How Long Should You Stay At Your Job?

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By Andy Rachleff on June 12,2013

Over the years many people who have been granted options or RSUs have asked me for advice as to how long they should stay at their employer. As with most questions the answer is it depends.

It depends on your happiness, the company’s prospects and your career path. For many people, four years seems to be about the right span of time. It’s no coincidence vesting periods for most companies are four years, but your decision to stay at a job should not be driven by your vesting schedule.

Don’t job hop, but don’t be miserable, either

People who are interested in maximizing the diversification of their private company option or RSU portfolios tend to only stay at each company for 1 – 2 years.  The downside of such a strategy is future employers will regard you as a job hopper.

The highest quality startups want employees willing to commit to the company’s cause.

The highest quality startups tend to have their pick of the best talent, and they want employees willing to commit to the company’s cause. Therefore, the only people who will want to hire job hoppers will be the companies you shouldn’t want to work for. As a result you may get diversification, but a diversified portfolio of stock options that are not likely to be worth anything is a poor strategy.

That is not to say that you should stay at a company if you are unhappy.  I have often heard people advise their friends that they need to stay at a job for at least a year to avoid the job hopper label. More often than not I have seen unhappy people who stick around lose their motivation, which often leads to them being terminated. Being fired is far worse than having one job on your resume that lasted less than a year.

In fact, if at any point in your employment you are unhappy because of a job circumstance that is unlikely to change, my advice is to leave. People will respect you for it. I certainly respect people who do.

Vesting is four years for a reason

Stock option and RSU vesting is most often mandated at four years because, frankly, that is what companies have observed as the attention span of most employees. The character of the employer changes significantly over four years. People who like working at startups tend not to enjoy working for an established company as much, for instance. Four years is also a reasonable amount of time to devote to a particular challenge in your career. After four years, employees tend to get restless and want to look for something new.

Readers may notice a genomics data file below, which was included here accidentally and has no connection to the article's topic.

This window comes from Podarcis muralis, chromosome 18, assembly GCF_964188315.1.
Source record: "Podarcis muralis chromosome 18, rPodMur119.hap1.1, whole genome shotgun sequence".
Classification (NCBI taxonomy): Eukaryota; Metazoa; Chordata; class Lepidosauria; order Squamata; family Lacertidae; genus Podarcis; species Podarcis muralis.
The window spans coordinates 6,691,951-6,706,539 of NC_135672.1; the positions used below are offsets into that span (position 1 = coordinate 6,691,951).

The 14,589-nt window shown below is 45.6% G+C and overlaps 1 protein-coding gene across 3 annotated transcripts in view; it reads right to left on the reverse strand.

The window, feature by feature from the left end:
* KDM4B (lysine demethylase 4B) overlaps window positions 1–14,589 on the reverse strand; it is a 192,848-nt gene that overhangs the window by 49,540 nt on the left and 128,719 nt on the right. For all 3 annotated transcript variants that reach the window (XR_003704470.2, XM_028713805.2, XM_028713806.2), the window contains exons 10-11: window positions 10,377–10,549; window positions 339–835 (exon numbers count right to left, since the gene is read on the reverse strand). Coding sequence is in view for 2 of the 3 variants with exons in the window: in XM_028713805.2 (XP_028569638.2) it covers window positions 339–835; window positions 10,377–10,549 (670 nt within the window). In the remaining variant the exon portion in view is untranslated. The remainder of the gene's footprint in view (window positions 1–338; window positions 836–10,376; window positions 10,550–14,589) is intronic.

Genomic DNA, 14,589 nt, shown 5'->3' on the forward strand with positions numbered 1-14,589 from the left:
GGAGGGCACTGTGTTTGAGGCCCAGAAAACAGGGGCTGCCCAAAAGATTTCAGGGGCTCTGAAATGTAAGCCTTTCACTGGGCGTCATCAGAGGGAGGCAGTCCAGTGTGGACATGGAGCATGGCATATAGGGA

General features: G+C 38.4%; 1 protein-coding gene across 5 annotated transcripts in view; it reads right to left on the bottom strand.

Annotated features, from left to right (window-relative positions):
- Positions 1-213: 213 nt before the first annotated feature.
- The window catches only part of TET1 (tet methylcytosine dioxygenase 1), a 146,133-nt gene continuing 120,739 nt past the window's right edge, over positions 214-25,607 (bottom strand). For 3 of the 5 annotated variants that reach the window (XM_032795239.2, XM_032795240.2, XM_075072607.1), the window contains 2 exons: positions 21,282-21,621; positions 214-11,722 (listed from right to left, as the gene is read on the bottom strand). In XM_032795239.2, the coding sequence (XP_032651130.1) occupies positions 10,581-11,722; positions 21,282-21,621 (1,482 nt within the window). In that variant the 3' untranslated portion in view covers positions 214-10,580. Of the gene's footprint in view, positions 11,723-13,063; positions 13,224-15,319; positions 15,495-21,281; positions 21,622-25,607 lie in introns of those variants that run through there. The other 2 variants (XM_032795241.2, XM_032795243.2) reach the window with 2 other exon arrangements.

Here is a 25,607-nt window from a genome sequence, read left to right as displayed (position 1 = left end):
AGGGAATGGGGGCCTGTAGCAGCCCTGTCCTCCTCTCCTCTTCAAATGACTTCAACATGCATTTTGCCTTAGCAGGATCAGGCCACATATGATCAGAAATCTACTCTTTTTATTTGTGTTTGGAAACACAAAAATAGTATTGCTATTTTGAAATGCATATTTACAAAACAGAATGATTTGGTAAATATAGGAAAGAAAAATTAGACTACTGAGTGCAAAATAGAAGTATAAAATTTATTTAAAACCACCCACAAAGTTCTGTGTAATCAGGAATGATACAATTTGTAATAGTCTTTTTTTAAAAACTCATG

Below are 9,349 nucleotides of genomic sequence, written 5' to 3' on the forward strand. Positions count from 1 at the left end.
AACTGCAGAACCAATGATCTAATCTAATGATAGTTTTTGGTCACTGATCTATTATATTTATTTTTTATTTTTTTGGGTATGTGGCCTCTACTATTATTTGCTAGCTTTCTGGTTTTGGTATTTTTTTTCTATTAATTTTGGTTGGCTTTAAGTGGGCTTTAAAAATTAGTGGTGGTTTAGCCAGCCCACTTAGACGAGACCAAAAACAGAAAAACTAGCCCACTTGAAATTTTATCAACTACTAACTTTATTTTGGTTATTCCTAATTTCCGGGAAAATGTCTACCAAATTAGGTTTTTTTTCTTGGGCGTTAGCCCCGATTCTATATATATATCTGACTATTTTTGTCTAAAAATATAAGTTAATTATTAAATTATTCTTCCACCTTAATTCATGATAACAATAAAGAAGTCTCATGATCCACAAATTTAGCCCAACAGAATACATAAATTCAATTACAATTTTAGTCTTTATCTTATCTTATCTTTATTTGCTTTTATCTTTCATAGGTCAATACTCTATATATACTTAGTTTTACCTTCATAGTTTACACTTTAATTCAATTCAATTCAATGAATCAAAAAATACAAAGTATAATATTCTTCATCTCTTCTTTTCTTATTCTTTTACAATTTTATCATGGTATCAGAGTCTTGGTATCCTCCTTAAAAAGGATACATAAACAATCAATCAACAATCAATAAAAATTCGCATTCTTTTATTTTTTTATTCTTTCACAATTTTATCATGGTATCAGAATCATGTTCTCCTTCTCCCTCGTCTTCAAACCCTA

Your initial grant shouldn’t be your final one

You shouldn’t necessarily leave just because the vesting on your original grant is up. Life is a series of tradeoffs, and option grants are no exceptions. Enlightened companies grant stock to existing employees for notable achievements, promotions and continued service. I recommend to every CEO on whose board I sit that they should grant additional shares (vesting over four years) to employees when they reach their 2 ½ to 3-year anniversaries.

Life is a series of tradeoffs, and option grants are no exceptions.

The size of the refresh grant is often 80 to 100% of what the employee in question would have received had they joined the company as a new employee. The grant can either be made once every four years or a quarter of my proposed grant can be made each year. The logic of the refresh grant after only 2 ½ years is you don’t want to wait until an employee is fully vested to reload them because their minds may turn elsewhere once they anticipate being fully vested.

If you receive additional shares from your current employer, you need to weigh the likely value of the additional grants against what you might earn from a new company grant over the same time period. Mature company grants are much smaller than earlier stage company grants (see our Startup compensation tool), but that doesn’t necessarily mean they are less valuable. A new employee grant from Facebook or LinkedIn when they had 1,000 employees would have been much more valuable than a typical new employee grant from a startup with only 50 employees.

Economics shouldn’t be your only consideration

All that being said, your decision should not solely be based on economics. You need to consider the certainty of knowing how happy you are with your current job’s environment and challenges against the uncertainty of what life will be like at your new company. On the flip side, you should consider the career risk of staying at a company too long. At a certain point, other companies won’t even try to recruit you because they believe you won’t leave.

If you are happy, staying at a company for an extended amount of time is a reasonable decision.

Some people worry about being typecast if they stay in a particular type of job too long. My observation is most people rise through the ranks because they are great at one thing (and hire to address their weaknesses) rather than being very good at a number of things.

If you are happy, staying at a company for an extended amount of time is a reasonable decision. However only in rare circumstances are an employer and an employee a good match for a really extended period of time. That being said, environment often trumps economics if you really enjoy where you work.

You may need a few at bats